I know that as an athlete I really need to have a nutritious diet. It’s important to have the correct balance of carbohydrates, fats, proteins, salts and micronutrients to fuel performance during and sustain recovery between sessions. That’s all well and good but I am an afflete sometimes what I really, really want is a pie and chips.
The previous post about chocolate really should have been a clue to my attitude to food. Food isn’t just fuel. I’ve written before about the complex relationships some of us have with food. I enjoy it – cooking, thinking about it, preparing it, even peeling potatoes. Food for me is a celebration and how do you celebrate something as mundane as getting to the end of a Monday? Pie and chips.
It wasn’t even a good pie and chips. It was a dodgy chip shop pie and really ordinary chips but it hasn’t really been a very good Monday, as far as Mondays go. A better day would have meant I might have been more inclined to make some pastry, blind bake the bottom while I stewed some beef and onion before assembling the pie. Double- or even triple-cooking the chips so that the insides are fluffy and the outsides are crispy? A task for another day when I’m not knackered from work and then training.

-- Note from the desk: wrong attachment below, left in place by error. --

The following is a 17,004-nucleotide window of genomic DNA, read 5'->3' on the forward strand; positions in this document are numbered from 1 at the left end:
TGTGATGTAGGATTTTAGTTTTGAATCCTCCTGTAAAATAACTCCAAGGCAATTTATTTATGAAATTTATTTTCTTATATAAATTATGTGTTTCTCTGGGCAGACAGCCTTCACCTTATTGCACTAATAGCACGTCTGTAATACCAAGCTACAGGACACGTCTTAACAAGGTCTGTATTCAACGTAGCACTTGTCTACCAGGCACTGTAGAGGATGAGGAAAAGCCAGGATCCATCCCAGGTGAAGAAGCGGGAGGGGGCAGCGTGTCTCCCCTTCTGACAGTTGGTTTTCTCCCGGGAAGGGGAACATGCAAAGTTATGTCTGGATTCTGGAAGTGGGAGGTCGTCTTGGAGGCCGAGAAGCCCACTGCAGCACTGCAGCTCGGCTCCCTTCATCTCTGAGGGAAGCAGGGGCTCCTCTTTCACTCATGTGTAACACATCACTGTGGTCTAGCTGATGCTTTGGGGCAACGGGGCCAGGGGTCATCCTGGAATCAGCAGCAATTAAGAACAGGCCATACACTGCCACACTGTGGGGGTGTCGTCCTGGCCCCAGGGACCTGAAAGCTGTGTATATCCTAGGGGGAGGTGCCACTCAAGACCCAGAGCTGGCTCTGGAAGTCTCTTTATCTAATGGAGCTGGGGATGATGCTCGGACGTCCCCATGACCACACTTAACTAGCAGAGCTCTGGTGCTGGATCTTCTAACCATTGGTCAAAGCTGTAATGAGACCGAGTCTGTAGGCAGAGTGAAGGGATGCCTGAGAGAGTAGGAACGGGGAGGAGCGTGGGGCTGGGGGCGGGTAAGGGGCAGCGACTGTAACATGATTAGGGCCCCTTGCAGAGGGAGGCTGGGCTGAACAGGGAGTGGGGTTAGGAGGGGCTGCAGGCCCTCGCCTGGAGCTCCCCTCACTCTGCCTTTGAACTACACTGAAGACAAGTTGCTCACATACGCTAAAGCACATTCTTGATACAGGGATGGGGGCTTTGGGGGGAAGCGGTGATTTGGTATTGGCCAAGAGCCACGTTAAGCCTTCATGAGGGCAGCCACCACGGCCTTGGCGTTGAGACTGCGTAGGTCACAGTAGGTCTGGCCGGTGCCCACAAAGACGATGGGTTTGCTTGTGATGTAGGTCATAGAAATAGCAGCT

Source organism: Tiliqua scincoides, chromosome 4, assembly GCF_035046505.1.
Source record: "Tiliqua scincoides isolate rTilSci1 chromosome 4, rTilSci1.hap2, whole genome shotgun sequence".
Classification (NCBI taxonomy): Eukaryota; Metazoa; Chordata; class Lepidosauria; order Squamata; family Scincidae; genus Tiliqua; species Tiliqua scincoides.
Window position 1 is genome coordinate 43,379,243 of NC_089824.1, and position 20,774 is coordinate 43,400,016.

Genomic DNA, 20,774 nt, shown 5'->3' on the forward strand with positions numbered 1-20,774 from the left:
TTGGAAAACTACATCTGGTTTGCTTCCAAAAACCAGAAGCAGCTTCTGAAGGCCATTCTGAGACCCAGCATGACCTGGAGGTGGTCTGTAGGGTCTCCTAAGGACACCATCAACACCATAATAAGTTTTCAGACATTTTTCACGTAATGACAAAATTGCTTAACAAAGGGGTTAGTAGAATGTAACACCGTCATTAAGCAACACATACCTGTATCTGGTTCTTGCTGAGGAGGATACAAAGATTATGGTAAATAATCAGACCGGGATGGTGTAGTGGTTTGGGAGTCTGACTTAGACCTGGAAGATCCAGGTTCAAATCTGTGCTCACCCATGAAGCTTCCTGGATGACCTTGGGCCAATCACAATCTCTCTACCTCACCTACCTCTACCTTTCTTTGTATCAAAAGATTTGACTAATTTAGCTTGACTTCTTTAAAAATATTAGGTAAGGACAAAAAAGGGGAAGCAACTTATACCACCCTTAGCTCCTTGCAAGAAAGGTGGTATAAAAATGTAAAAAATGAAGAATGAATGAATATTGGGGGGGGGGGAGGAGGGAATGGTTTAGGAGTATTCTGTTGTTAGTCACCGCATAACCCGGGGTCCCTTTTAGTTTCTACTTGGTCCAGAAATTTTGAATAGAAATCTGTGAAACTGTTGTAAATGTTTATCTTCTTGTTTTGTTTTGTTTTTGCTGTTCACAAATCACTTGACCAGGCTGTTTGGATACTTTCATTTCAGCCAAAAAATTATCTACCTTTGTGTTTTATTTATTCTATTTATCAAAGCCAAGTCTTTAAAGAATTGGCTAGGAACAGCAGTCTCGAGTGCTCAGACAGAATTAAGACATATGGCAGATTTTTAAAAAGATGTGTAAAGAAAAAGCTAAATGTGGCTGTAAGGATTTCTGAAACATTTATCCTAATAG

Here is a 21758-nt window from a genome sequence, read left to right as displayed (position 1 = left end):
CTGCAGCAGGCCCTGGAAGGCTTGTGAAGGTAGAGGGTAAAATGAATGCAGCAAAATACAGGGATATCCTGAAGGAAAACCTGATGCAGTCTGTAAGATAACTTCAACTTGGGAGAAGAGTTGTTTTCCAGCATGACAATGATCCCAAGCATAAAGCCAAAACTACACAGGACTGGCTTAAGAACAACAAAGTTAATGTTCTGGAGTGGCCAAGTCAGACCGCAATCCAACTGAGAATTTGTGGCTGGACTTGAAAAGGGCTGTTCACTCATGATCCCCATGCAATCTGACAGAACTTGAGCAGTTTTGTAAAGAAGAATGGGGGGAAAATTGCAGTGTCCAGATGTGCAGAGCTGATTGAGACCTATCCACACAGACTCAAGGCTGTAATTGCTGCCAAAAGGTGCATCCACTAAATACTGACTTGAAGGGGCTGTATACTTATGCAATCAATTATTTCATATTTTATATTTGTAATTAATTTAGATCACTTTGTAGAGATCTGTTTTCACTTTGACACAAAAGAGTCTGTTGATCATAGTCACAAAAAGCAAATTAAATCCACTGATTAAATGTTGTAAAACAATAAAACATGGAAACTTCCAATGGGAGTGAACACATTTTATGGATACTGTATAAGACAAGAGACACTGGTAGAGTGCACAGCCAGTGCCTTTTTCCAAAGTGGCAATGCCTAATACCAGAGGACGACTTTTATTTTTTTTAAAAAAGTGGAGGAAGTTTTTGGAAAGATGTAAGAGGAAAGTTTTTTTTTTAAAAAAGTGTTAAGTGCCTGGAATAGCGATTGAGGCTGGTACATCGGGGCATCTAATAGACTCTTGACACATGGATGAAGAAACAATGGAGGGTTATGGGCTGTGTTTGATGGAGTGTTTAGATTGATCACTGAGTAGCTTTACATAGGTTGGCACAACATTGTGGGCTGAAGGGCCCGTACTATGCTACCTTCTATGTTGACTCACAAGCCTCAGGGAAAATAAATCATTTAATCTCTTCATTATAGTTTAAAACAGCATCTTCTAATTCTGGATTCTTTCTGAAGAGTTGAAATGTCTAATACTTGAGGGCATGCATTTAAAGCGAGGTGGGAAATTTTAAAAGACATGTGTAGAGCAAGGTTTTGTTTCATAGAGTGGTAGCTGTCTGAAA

And there’s the thing. If you’re serious about your training and performance (or you’re just not fit enough for what’s on the plan) then you’re going to be completely spannered at the end of the session. The last thing you can really cope with is putting together much at all. I had planned some grilled chicken accompanied by puy lentils and spinach tonight but leaving circuits with Mary I knew I was too tired to cook even that much. The chip shop would be open and they would sell me a sad pie and reasonable chips and I could at least fill my stomach with cheering food if not exactly good food. Sometimes that’s all you can do.